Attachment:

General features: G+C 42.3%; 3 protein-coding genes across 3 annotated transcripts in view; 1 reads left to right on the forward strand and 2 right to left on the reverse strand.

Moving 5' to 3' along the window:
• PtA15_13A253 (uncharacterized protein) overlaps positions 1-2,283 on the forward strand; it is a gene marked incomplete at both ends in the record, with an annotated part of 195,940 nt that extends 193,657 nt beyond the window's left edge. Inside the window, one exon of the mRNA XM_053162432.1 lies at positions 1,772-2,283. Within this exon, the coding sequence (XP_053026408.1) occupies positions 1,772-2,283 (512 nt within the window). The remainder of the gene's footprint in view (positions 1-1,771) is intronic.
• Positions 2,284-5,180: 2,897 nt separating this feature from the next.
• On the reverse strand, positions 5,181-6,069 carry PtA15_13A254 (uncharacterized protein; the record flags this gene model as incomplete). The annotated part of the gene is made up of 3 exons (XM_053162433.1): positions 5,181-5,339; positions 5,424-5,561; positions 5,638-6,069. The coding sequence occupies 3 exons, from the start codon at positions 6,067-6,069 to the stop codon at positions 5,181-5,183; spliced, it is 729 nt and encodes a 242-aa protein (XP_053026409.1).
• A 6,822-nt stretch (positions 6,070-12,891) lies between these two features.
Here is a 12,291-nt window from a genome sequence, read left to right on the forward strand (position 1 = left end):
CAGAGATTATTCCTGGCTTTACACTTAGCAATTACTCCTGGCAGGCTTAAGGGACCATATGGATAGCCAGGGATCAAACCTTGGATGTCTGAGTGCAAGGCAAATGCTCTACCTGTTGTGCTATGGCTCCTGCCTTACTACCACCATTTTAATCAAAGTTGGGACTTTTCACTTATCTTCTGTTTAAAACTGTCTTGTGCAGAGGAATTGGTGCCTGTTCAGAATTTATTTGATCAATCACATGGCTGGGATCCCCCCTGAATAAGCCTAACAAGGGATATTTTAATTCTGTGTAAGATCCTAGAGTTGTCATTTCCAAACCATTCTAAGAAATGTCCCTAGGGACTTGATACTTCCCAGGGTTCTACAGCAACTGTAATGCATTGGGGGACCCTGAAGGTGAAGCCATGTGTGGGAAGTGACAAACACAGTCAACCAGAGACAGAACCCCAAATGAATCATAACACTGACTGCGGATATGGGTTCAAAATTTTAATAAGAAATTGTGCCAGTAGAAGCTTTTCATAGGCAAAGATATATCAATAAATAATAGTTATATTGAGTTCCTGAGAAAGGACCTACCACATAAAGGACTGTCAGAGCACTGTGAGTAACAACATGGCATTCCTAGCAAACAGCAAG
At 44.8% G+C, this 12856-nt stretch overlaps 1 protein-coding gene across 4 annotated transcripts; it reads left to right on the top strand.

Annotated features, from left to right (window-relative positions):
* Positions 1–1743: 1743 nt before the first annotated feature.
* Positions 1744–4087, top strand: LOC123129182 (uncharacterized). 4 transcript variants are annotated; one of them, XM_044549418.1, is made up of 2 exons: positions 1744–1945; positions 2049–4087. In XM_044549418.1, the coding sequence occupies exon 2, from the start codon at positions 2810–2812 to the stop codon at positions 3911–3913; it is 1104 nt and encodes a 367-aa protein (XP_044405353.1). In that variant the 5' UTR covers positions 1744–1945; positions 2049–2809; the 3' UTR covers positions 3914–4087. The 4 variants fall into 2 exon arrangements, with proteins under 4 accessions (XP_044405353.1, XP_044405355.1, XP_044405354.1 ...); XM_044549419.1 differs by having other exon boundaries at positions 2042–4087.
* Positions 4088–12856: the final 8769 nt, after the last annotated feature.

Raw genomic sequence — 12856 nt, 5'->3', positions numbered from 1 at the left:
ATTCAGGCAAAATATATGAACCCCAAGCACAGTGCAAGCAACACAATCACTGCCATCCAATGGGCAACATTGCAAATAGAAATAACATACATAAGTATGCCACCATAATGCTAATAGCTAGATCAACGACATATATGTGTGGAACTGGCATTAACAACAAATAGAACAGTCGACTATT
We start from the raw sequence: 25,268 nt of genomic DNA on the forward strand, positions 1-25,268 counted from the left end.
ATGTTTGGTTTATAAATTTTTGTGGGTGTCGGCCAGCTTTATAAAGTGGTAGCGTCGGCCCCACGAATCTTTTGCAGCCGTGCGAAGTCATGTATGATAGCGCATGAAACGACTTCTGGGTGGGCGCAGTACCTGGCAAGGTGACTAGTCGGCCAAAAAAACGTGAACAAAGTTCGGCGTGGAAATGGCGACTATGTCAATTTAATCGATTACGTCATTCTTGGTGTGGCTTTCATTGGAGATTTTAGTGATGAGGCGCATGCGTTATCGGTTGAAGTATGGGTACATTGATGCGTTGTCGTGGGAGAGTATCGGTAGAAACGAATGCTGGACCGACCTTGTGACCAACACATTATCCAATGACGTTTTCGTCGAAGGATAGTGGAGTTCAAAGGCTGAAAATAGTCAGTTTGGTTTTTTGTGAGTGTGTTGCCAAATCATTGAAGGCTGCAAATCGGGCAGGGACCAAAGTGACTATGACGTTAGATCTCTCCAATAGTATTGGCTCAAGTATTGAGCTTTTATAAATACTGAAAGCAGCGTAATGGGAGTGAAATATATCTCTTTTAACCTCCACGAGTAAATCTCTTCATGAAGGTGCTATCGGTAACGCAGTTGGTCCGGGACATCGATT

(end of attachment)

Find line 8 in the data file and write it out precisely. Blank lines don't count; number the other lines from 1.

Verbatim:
CAGAGATTATTCCTGGCTTTACACTTAGCAATTACTCCTGGCAGGCTTAAGGGACCATATGGATAGCCAGGGATCAAACCTTGGATGTCTGAGTGCAAGGCAAATGCTCTACCTGTTGTGCTATGGCTCCTGCCTTACTACCACCATTTTAATCAAAGTTGGGACTTTTCACTTATCTTCTGTTTAAAACTGTCTTGTGCAGAGGAATTGGTGCCTGTTCAGAATTTATTTGATCAATCACATGGCTGGGATCCCCCCTGAATAAGCCTAACAAGGGATATTTTAATTCTGTGTAAGATCCTAGAGTTGTCATTTCCAAACCATTCTAAGAAATGTCCCTAGGGACTTGATACTTCCCAGGGTTCTACAGCAACTGTAATGCATTGGGGGACCCTGAAGGTGAAGCCATGTGTGGGAAGTGACAAACACAGTCAACCAGAGACAGAACCCCAAATGAATCATAACACTGACTGCGGATATGGGTTCAAAATTTTAATAAGAAATTGTGCCAGTAGAAGCTTTTCATAGGCAAAGATATATCAATAAATAATAGTTATATTGAGTTCCTGAGAAAGGACCTACCACATAAAGGACTGTCAGAGCACTGTGAGTAACAACATGGCATTCCTAGCAAACAGCAAG